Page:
Alon Feder, founder of Key Advertising LLC considers Pet Rocks to be the ultimate example of pure marketing. In the 1970s, Gary Dahl put television commercials advertising a simple river rock for $3.95 to keep as a pet. At least it came in a cozy little box with some plastic tinsel and a 4-color instruction manual about how to keep it happy. Anyone could have gone to a nearby stream, picked up a rock and kept it as a pet. But Gary Dahl made millions from this brilliant marketing phenomenon. Imagine all the kids who wanted a puppy for their birthday that year…”Here son, learn to take care of this cute little rock first.”


In 1975, Gary Dahl working as an advertising executive at the time, launched the sale of the pet rock which quickly transformed him into a multi-millionaire. This enormous profit is much more impressive considering it only took him six months to achieve his multi-millionaire status and the extremely low cost of the product.

The pet rock sold for $3.95 and estimates state Dahl sold over 5 million of his pet rocks in a six month period. Even more, each pet rock was purchased for a few pennies and Dahl estimated that the packaging and accompanying manual cost him under 30 cents per rock in bulk to produce. Therefore, assuming incidentals and delivery cost Dahl another 65 cents per rock, then Dahl was profiting 3 dollars per rock. With these totals Dahl earned over 15 million dollars during a six month period in 1975 which would be estimated at $56,166,419.02 today.

Dahl’s somewhat innovative marketing involved commonplace gray pebbles, purchased from a construction supplier, which were then sold to the public as live pets. The idea Dahl stated, was inspired by the hassle, mess, and money that pets such as dogs, cats and fish require.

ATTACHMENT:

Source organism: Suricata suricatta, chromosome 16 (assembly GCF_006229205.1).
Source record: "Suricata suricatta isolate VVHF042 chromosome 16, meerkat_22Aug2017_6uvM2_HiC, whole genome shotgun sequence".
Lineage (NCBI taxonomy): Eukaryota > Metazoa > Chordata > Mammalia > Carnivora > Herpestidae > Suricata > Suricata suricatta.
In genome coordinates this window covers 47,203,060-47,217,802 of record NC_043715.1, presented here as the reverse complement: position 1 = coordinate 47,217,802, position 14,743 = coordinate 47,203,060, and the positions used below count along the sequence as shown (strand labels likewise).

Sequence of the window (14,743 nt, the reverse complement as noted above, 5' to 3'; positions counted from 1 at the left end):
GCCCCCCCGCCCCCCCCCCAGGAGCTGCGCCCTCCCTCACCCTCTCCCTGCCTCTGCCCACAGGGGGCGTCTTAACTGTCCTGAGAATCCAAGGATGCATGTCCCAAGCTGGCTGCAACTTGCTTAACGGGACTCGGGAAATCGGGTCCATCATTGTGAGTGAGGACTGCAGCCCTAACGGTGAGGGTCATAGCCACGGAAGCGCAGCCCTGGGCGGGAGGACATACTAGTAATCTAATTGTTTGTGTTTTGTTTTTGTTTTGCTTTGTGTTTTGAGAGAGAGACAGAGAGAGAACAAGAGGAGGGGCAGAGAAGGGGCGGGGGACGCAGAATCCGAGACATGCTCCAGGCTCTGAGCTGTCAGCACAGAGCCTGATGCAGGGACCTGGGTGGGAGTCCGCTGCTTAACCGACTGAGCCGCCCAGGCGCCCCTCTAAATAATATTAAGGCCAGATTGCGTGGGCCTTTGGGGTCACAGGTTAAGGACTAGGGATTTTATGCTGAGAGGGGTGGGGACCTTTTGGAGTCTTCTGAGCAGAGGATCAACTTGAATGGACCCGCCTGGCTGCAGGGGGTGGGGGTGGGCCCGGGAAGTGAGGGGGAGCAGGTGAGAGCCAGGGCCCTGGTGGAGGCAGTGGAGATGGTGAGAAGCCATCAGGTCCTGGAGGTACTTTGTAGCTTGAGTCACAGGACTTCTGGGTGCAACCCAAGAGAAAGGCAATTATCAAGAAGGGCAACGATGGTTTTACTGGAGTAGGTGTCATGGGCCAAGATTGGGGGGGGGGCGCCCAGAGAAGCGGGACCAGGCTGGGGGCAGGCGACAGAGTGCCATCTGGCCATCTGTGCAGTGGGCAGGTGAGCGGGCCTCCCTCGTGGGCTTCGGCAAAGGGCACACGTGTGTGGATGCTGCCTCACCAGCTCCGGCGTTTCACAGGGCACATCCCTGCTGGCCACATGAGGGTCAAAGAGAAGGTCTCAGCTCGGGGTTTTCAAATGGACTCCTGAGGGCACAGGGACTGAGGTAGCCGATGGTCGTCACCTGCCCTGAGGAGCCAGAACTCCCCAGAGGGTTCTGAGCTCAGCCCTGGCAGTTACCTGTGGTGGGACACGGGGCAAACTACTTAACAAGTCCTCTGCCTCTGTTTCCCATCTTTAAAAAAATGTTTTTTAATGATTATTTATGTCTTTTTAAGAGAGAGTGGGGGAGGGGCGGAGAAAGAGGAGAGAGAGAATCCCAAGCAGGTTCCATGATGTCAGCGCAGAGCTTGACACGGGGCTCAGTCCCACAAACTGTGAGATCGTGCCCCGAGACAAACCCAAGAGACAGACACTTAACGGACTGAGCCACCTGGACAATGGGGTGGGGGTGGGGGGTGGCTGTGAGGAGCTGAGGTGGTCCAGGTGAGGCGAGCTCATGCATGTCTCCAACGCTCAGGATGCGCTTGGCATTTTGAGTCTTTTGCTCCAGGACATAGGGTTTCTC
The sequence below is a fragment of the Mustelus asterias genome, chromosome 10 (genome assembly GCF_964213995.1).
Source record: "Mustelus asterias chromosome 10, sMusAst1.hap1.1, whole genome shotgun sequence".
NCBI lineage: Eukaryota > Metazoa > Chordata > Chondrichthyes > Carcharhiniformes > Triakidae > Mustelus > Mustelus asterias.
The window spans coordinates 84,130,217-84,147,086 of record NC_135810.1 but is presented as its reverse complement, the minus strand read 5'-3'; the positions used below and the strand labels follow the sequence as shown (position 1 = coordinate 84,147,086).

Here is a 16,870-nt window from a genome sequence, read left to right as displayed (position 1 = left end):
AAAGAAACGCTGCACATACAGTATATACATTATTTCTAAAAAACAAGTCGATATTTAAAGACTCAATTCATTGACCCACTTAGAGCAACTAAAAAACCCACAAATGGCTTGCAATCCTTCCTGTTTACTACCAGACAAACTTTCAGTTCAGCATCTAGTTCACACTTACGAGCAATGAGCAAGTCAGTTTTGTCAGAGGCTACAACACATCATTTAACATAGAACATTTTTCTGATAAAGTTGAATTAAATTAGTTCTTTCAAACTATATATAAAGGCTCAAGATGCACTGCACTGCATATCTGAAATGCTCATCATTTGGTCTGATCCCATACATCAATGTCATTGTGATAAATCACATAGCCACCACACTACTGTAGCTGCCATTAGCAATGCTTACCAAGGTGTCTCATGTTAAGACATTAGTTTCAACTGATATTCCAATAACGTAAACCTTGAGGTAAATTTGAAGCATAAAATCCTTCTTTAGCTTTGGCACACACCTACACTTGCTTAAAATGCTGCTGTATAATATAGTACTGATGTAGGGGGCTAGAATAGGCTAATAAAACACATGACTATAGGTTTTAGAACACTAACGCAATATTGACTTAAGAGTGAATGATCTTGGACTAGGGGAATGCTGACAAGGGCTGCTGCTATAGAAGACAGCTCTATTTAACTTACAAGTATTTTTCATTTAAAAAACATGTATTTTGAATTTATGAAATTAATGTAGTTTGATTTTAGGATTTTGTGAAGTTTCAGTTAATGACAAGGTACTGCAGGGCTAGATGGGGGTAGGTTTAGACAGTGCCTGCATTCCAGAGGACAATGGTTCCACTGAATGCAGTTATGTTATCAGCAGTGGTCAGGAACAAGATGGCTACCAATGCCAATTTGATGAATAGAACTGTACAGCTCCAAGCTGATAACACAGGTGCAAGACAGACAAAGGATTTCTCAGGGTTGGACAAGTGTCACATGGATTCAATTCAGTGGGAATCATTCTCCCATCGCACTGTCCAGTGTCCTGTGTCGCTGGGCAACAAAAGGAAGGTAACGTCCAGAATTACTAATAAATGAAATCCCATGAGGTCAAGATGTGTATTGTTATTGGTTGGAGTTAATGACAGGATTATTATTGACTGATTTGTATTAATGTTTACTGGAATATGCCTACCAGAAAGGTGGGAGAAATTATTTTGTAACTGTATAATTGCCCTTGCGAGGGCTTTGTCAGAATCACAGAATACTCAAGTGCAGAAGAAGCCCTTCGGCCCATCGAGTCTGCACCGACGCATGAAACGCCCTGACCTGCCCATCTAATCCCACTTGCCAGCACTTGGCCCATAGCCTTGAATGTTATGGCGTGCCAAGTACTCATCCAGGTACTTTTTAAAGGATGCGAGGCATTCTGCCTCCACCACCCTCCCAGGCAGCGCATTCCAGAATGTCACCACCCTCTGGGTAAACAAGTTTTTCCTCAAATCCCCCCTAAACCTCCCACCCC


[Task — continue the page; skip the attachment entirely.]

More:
Dahl began by creating the company called “Rock Bottom Productions.” He imported the rocks from Rosarito Beach in Baja, California, Mexico. Packaging for the rock included a “Pet Training Manual” and a card board box, designed like a pet carrier. The pet training manual contained instructions on how to properly care for one’s pet, including how to house train a pet rock by placing it on a piece of newspaper and other commands including sit, stay, roll over, play dead, and come.


Part of Dahl’s marketing strategy was to state that pet rocks give us more pleasure than we know. He convinced the consumer that these pet rocks support this argument through their very existence, and clearly display that it is not an actual item that brings joy to the child in the human mind, but merely the idea of the item. The pet sits in a niche in the mind, created by the power of the owners’ imaginations. It is in the actual exercise of the mind that such pleasure is found.

It is quite a valid point that finding such productive and effective uses of recreation time can be more preventative and beneficial to the health of our minds than even the most advanced psychological treatments. People who purchased these unusual “pets” often gave them names, talked to them, petted them, and attempted to teach them to perform simple “tricks”.


How do you take a 1-cent rock and sell it for roughly $4.00? It’s all in the packaging and accompanying marketing materials and strategies… A box to call home (with air holes, of course), a manual on taking care of your new pet… and brilliant use of the media and marketing strategies. Dahl’s idea was simple, effective and highly successful similar to other fads such as the Hula Hoop and Cabbage Patch Kids. With the pet rocks resurgence comes inspiration to create the next multi-million dollar opportunity. As indicated by Dahl all that is needed is a good idea, a thorough plan, hard work, and good marketing!

Alon Feder

In memorium: Dahl passed away in March of 2015 at the age of 78.

Wikipedia Article